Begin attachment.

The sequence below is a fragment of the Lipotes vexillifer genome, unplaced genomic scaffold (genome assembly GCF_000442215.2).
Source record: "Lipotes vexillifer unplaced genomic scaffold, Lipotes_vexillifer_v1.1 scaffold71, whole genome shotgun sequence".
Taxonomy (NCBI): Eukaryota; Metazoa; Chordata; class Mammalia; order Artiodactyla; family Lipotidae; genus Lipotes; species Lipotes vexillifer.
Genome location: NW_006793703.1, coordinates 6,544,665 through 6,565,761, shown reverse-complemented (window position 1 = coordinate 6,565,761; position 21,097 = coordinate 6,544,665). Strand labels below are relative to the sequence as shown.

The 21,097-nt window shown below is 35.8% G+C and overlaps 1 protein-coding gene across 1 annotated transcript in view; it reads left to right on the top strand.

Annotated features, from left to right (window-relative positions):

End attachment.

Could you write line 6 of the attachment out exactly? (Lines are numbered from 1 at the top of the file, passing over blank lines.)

Annotated features, from left to right (window-relative positions):